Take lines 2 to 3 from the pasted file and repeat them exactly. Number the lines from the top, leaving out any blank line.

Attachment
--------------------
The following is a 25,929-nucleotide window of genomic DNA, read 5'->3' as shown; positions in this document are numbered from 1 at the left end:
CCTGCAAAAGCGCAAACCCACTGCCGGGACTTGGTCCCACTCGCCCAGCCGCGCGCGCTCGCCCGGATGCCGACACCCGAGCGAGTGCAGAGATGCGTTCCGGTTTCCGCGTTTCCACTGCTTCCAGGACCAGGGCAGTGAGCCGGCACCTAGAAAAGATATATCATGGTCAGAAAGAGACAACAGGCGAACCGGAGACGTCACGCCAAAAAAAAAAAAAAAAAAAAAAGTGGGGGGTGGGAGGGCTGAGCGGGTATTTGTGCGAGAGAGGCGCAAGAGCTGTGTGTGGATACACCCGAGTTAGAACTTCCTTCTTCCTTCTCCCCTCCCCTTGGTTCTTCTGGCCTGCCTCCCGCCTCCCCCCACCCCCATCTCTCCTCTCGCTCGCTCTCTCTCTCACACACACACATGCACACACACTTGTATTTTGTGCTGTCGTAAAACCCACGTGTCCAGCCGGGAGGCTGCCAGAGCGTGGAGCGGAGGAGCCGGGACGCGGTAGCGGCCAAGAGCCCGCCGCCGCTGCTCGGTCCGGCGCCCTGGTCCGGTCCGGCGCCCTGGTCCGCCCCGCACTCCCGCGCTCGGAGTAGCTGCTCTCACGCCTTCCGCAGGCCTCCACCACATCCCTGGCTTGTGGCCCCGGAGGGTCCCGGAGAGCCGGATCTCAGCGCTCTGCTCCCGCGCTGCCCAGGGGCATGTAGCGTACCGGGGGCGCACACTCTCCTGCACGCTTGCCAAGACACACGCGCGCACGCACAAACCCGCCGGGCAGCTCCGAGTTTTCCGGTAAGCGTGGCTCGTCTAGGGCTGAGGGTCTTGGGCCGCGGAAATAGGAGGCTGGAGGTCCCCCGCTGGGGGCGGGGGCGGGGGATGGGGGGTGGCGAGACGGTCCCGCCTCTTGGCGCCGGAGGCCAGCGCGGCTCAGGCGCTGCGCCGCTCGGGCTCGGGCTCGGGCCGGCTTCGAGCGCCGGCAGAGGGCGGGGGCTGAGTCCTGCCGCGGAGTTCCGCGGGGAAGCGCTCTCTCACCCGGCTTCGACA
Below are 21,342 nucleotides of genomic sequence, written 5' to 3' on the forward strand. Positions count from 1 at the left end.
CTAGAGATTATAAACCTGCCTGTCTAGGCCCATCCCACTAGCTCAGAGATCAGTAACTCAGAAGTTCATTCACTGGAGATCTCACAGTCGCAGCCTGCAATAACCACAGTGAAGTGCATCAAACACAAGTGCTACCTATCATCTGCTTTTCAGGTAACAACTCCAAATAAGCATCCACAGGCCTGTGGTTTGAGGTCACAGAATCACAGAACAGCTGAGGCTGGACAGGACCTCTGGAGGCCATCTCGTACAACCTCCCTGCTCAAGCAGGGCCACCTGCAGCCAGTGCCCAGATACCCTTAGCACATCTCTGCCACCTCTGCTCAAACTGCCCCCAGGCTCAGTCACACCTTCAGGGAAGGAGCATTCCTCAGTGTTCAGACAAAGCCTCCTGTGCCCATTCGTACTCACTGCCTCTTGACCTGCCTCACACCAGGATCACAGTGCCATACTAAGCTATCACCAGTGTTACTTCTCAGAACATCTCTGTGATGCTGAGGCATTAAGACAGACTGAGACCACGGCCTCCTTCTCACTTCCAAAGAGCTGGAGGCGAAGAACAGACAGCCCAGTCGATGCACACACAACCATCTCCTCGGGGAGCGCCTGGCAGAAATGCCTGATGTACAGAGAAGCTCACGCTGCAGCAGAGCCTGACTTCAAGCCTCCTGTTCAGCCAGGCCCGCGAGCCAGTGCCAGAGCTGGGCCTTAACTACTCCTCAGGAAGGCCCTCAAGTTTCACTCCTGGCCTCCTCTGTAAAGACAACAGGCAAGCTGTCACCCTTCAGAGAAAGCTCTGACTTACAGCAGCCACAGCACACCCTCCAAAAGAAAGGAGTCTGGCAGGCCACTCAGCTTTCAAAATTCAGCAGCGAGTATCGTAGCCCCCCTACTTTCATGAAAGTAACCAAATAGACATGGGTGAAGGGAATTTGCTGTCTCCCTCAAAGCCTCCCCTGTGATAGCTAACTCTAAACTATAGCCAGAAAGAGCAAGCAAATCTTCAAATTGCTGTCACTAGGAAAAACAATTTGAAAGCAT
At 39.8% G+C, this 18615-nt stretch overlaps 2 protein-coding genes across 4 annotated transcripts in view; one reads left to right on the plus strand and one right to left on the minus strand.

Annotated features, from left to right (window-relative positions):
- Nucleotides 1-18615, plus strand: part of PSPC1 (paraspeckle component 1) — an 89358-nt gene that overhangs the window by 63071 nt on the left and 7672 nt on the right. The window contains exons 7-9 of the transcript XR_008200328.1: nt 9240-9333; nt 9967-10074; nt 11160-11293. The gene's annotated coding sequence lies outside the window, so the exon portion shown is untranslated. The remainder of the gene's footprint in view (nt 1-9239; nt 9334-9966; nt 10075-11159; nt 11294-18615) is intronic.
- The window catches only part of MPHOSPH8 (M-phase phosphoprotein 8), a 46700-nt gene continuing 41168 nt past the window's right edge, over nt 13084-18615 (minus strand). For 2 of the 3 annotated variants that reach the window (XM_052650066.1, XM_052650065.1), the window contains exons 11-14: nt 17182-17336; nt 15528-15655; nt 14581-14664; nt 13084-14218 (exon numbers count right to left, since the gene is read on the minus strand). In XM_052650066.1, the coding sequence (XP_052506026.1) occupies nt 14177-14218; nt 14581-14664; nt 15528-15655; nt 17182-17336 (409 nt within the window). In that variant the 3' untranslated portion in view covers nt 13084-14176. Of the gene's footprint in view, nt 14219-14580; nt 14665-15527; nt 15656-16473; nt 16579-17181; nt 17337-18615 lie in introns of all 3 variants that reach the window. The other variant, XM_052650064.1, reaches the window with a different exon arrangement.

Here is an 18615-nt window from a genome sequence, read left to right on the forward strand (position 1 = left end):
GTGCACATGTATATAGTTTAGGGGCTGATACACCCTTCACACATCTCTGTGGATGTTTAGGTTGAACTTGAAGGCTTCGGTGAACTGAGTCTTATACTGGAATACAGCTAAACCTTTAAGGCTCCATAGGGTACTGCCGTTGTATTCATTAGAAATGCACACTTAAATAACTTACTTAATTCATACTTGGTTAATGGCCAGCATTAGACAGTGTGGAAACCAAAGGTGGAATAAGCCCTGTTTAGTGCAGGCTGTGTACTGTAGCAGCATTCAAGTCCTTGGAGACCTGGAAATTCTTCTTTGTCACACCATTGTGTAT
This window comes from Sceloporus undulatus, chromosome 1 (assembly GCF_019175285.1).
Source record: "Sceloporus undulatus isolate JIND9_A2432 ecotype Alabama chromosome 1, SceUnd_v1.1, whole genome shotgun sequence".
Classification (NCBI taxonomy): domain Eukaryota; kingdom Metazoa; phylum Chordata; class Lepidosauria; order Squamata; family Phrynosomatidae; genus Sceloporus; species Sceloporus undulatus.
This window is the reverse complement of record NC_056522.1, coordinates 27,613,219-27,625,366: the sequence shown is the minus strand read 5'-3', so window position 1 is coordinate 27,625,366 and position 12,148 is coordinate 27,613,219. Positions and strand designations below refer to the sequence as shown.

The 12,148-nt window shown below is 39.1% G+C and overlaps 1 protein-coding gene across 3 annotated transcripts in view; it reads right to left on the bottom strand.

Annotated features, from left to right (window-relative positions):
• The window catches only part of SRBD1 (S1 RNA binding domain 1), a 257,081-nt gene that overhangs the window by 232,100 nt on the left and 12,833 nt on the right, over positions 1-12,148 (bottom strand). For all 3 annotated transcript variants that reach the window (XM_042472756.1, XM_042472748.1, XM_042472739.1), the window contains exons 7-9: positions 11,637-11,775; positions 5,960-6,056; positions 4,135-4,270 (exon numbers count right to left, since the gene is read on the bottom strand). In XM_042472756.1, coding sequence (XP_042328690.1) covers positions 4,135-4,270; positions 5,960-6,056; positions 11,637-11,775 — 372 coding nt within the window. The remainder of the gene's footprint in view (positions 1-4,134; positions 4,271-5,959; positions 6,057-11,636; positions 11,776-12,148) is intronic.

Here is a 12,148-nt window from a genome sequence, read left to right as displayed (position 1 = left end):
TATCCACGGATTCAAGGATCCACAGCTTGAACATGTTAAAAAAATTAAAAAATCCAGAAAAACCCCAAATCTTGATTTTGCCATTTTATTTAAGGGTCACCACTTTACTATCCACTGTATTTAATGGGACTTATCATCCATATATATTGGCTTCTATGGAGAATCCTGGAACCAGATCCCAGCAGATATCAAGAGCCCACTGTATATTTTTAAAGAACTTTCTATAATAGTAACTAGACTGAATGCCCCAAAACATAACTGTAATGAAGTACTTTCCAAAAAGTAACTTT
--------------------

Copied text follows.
CCTGCAAAAGCGCAAACCCACTGCCGGGACTTGGTCCCACTCGCCCAGCCGCGCGCGCTCGCCCGGATGCCGACACCCGAGCGAGTGCAGAGATGCGTTCCGGTTTCCGCGTTTCCACTGCTTCCAGGACCAGGGCAGTGAGCCGGCACCTAGAAAAGATATATCATGGTCAGAAAGAGACAACAGGCGAACCGGAGACGTCACGCCAAAAAAAAAAAAAAAAAAAAAAGTGGGGGGTGGGAGGGCTGAGCGGGTATTTGTGCGAGAGAGGCGCAAGAGCTGTGTGTGGATACACCCGAGTTAGAACTTCCTTCTTCCTTCTCCCCTCCCCTTGGTTCTTCTGGCCTGCCTCCCGCCTCCCCCCACCCCCATCTCTCCTCTCGCTCGCTCTCTCTCTCACACACACACATGCACACACACTTGTATTTTGTGCTGTCGTAAAACCCACGTGTCCAGCCGGGAGGCTGCCAGAGCGTGGAGCGGAGGAGCCGGGACGCGGTAGCGGCCAAGAGCCCGCCGCCGCTGCTCGGTCCGGCGCCCTGGTCCGGTCCGGCGCCCTGGTCCGCCCCGCACTCCCGCGCTCGGAGTAGCTGCTCTCACGCCTTCCGCAGGCCTCCACCACATCCCTGGCTTGTGGCCCCGGAGGGTCCCGGAGAGCCGGATCTCAGCGCTCTGCTCCCGCGCTGCCCAGGGGCATGTAGCGTACCGGGGGCGCACACTCTCCTGCACGCTTGCCAAGACACACGCGCGCACGCACAAACCCGCCGGGCAGCTCCGAGTTTTCCGGTAAGCGTGGCTCGTCTAGGGCTGAGGGTCTTGGGCCGCGGAAATAGGAGGCTGGAGGTCCCCCGCTGGGGGCGGGGGCGGGGGATGGGGGGTGGCGAGACGGTCCCGCCTCTTGGCGCCGGAGGCCAGCGCGGCTCAGGCGCTGCGCCGCTCGGGCTCGGGCTCGGGCCGGCTTCGAGCGCCGGCAGAGGGCGGGGGCTGAGTCCTGCCGCGGAGTTCCGCGGGGAAGCGCTCTCTCACCCGGCTTCGACA
Below are 21,342 nucleotides of genomic sequence, written 5' to 3' on the forward strand. Positions count from 1 at the left end.